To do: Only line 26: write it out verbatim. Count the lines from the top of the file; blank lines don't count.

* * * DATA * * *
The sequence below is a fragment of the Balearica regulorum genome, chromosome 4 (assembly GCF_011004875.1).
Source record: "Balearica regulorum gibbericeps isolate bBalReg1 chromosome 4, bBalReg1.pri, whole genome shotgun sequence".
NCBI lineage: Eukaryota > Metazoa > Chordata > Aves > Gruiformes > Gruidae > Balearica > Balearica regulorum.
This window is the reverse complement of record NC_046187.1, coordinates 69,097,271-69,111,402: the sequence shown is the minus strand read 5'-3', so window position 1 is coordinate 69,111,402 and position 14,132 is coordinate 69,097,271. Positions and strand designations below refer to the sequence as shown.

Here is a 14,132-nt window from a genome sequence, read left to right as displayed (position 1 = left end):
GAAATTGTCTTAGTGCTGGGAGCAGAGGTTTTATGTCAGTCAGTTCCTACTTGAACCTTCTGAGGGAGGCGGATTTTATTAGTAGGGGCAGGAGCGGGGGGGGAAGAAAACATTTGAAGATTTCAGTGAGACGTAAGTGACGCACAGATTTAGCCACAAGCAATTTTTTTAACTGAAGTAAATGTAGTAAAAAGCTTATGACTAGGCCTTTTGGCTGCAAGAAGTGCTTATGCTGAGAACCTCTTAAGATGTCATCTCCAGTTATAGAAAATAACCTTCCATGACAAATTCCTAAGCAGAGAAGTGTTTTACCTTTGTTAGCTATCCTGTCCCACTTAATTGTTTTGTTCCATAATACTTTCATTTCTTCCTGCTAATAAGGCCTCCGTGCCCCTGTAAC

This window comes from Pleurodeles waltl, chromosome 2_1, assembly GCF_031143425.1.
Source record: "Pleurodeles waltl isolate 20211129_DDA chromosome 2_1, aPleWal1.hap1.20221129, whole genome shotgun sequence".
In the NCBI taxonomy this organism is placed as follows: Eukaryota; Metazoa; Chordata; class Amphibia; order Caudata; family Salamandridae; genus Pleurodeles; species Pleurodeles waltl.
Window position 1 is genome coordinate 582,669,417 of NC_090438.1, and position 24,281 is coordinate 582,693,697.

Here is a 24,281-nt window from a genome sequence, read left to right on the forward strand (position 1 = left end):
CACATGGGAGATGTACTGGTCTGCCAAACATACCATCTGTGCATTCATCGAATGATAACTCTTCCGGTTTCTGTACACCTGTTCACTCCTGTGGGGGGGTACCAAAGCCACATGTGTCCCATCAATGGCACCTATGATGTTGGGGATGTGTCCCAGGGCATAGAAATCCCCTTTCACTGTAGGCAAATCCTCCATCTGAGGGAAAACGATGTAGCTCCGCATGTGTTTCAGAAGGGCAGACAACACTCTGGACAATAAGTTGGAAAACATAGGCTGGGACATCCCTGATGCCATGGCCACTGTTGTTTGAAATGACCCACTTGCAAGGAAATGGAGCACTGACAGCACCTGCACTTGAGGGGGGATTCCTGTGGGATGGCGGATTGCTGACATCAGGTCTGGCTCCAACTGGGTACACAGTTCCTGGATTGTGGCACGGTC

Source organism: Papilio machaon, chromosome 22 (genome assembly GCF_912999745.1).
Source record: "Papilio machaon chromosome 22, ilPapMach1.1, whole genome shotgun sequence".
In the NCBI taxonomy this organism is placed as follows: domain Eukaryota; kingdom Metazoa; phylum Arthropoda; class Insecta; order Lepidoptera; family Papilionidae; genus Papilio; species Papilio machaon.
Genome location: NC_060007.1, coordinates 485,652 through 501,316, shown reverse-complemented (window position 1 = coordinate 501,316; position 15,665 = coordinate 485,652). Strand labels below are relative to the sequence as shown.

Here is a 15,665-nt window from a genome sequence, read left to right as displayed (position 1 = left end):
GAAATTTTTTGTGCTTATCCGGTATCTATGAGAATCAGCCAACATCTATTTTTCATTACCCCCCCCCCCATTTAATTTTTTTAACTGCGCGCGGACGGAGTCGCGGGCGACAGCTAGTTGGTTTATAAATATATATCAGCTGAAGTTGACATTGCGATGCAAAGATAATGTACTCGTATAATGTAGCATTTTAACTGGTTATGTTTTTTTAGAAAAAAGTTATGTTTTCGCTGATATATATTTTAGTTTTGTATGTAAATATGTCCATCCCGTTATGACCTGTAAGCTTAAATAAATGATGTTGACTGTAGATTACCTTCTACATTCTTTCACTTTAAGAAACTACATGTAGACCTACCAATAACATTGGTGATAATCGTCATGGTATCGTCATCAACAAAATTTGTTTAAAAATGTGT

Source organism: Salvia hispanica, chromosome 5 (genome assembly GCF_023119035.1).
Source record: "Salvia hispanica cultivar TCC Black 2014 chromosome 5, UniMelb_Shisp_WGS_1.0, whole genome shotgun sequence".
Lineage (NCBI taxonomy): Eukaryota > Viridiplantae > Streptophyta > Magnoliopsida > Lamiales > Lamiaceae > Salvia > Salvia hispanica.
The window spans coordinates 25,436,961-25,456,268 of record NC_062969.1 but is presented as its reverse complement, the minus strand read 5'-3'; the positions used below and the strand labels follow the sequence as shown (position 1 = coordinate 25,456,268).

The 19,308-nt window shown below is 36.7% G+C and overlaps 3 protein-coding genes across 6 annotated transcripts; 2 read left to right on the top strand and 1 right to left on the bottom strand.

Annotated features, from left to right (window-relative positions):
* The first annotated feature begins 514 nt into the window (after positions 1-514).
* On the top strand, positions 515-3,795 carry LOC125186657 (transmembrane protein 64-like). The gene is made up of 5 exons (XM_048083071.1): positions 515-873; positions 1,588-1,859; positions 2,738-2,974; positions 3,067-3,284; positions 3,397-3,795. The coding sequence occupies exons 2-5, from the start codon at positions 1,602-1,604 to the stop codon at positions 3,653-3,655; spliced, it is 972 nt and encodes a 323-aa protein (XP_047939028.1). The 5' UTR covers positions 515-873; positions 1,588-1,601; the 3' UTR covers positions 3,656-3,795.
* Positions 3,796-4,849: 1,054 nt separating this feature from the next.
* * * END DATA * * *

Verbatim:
* On the top strand, positions 515-3,795 carry LOC125186657 (transmembrane protein 64-like). The gene is made up of 5 exons (XM_048083071.1): positions 515-873; positions 1,588-1,859; positions 2,738-2,974; positions 3,067-3,284; positions 3,397-3,795. The coding sequence occupies exons 2-5, from the start codon at positions 1,602-1,604 to the stop codon at positions 3,653-3,655; spliced, it is 972 nt and encodes a 323-aa protein (XP_047939028.1). The 5' UTR covers positions 515-873; positions 1,588-1,601; the 3' UTR covers positions 3,656-3,795.